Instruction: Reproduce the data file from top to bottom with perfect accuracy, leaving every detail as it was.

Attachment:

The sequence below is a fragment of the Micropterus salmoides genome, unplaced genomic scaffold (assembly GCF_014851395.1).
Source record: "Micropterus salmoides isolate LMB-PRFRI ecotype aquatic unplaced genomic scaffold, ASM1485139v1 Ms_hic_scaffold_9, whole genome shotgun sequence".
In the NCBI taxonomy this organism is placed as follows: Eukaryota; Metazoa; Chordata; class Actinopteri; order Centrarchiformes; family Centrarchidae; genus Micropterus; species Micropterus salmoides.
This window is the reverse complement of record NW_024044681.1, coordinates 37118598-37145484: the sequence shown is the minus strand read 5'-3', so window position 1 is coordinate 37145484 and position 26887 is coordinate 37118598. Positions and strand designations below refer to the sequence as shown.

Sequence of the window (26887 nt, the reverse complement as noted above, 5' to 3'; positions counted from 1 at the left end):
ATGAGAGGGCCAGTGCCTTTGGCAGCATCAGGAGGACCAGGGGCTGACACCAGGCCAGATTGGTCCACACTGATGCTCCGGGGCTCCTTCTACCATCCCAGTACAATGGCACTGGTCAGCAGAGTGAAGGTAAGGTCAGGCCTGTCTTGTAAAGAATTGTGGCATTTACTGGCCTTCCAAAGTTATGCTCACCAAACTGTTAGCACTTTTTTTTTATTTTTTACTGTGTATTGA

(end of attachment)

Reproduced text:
The sequence below is a fragment of the Micropterus salmoides genome, unplaced genomic scaffold (assembly GCF_014851395.1).
Source record: "Micropterus salmoides isolate LMB-PRFRI ecotype aquatic unplaced genomic scaffold, ASM1485139v1 Ms_hic_scaffold_9, whole genome shotgun sequence".
In the NCBI taxonomy this organism is placed as follows: Eukaryota; Metazoa; Chordata; class Actinopteri; order Centrarchiformes; family Centrarchidae; genus Micropterus; species Micropterus salmoides.
This window is the reverse complement of record NW_024044681.1, coordinates 37118598-37145484: the sequence shown is the minus strand read 5'-3', so window position 1 is coordinate 37145484 and position 26887 is coordinate 37118598. Positions and strand designations below refer to the sequence as shown.

Sequence of the window (26887 nt, the reverse complement as noted above, 5' to 3'; positions counted from 1 at the left end):
ATGAGAGGGCCAGTGCCTTTGGCAGCATCAGGAGGACCAGGGGCTGACACCAGGCCAGATTGGTCCACACTGATGCTCCGGGGCTCCTTCTACCATCCCAGTACAATGGCACTGGTCAGCAGAGTGAAGGTAAGGTCAGGCCTGTCTTGTAAAGAATTGTGGCATTTACTGGCCTTCCAAAGTTATGCTCACCAAACTGTTAGCACTTTTTTTTTATTTTTTACTGTGTATTGA